Continuing from Part I
Intro C. The dreaded intro C. Dreaded, at least, for a dressage duo that is not quite cantering consistently yet.
As I had mentioned in my last post, our judge and fantastic clinician, Jenni Hogan, had allowed Nautica and me to swap our two classes so that our walk-and-trot-only test proceeded our canter class. This was a major help in preparing us for what could otherwise be a complete cluster.
In the short clinic following our intro B test, Jenni walked us through some exercises that were intended to engage and strengthen Nautica’s hind end, specifically his ability to better “sit” down on his butt within his gaits and transitions. Now, we are nowhere near butt-sitting level—that comes later—but we can go ahead and start to prepare for these concepts now (e.g., our lord and savior, the turn on the forehand.)
Beyond simply strengthening Nautica’s hind end, our other major point of emphasis was to work on loosening up his back in an attempt to create more of a natural, swinging movement throughout his whole body within the gaits.
On a scale of rigid to rhythmic, Nautica is about as white girl as it gets. I’m talking pumpkin spice white. It doesn’t help the situation that I, myself, am incredibly lacking in the rhythm and timing departments and that Nautica and my lack of ability to relax on any level whatsoever only increase exponentially when our skills are combined. Dressage really is a dance. This is why I’m an eventer.
In addition to our turn on the forehand exercise from our last two posts, Jenni also had us bring back the “spiral in, spiral out” exercise. We had used this exercise a good amount when our dressage journey began early last spring, back when Nautica was first learning about the lateral movements. At the time, leg yields were incredibly difficult for him and it was more of a “spiral out in leg yield for 3 steps, steer back in haphazardly” maneuver. Now we can do a full 10-to-20 meter leg yield out on the circle, followed by an almost-half pass feel on the way back in.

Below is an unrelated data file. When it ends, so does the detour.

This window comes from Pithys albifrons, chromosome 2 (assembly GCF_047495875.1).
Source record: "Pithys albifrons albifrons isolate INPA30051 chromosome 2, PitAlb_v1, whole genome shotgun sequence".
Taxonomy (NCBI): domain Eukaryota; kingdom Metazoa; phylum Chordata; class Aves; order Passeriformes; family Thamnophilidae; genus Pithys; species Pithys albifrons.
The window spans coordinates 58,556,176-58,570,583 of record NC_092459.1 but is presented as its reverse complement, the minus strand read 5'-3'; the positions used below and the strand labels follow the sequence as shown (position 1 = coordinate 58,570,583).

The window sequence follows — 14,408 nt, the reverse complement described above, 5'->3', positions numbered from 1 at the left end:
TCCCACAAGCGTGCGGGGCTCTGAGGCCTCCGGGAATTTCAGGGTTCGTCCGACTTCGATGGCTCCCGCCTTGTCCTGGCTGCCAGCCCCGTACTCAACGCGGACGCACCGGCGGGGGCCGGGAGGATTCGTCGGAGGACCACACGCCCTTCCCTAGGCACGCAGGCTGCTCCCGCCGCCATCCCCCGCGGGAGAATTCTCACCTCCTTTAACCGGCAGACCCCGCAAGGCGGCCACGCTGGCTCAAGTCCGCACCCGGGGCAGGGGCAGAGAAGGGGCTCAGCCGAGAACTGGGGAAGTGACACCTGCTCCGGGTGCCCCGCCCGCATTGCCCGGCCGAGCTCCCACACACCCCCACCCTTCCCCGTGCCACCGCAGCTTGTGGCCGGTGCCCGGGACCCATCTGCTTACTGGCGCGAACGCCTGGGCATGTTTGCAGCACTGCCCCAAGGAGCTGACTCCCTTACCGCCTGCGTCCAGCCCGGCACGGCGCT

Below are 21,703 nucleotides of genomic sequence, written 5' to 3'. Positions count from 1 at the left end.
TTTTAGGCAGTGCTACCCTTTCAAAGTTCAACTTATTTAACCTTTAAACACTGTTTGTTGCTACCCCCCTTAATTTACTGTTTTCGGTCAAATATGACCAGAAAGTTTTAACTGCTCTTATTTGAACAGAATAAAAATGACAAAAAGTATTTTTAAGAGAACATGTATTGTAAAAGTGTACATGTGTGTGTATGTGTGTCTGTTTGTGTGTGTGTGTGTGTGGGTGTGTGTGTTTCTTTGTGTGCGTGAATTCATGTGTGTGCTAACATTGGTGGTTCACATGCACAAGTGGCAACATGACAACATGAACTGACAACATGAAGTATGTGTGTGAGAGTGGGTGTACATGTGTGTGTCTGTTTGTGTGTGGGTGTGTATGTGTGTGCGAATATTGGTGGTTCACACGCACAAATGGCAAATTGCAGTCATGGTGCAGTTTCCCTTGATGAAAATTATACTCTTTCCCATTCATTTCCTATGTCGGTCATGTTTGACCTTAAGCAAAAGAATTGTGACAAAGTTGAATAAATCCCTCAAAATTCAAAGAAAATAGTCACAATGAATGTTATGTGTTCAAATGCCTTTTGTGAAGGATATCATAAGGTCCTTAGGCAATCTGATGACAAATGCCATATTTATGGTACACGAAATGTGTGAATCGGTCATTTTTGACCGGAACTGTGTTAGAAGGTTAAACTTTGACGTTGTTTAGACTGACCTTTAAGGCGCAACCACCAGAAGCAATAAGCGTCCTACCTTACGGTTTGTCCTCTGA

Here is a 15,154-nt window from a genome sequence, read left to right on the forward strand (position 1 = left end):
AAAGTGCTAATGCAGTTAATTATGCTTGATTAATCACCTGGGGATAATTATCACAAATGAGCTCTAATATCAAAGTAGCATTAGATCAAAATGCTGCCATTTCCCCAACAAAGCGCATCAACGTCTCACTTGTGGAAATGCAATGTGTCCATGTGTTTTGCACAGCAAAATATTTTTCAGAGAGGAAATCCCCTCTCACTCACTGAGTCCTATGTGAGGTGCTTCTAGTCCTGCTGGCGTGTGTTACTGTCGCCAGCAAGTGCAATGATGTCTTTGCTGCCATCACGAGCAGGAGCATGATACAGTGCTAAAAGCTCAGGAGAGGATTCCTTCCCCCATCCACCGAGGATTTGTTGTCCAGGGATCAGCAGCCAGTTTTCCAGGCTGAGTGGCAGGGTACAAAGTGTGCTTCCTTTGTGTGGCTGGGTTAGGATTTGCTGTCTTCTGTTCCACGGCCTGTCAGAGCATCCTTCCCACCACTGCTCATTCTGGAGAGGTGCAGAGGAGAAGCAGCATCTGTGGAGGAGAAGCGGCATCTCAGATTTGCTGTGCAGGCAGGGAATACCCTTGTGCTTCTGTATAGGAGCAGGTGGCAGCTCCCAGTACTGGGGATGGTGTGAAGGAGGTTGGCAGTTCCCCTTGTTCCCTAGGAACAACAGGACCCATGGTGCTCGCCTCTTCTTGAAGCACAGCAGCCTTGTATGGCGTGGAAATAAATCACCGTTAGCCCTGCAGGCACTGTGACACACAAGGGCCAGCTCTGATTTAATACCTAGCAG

The spiral out engages Nautica’s inside hind leg and increases his reach. This, plus slowing our trot tempo and “scooping” Nautica up with my lower leg really made a difference in how he covers ground. We could only hold this new dressage trot for about a half of an arena length, but there were definite moments of getting that true back-engaged trot feeling, rather than just our leg-flinging motion from before.
Miraculously, the same set of exercises also helped improve our canter. What started out as an unbalanced, disengaged canter depart suddenly became straighter and stronger with our new and improved engagement of the inside leg. It wasn’t a miracle fix my any means, but was enough to get us through a test.
With a better understanding of what I specifically needed to push for in the trot, and a newfound approach to the canter, Nautica and I were ready to conquer USDF introductory test C!
And it was a success! Nautica performed all of his gaits, leads, and geometry correctly, and even hung in there to stay relatively “chill” during his free walk. He earned a 64.5%, winning the intro C adult amateur division out of three, and earning the third-highest adult rider score of the day!
During our second clinic of the day, Nautica discovered that he is now a multi-talented showjumper. That’s right, that ground pole is raised a whole 4″ on one side. You could say things are getting pretty serious.
Nautica and I are planning another clinic in late September with Linda Strine returning to River Rock, and possibly even another horse show before the season ends! We’re excited to show off what all we have learned!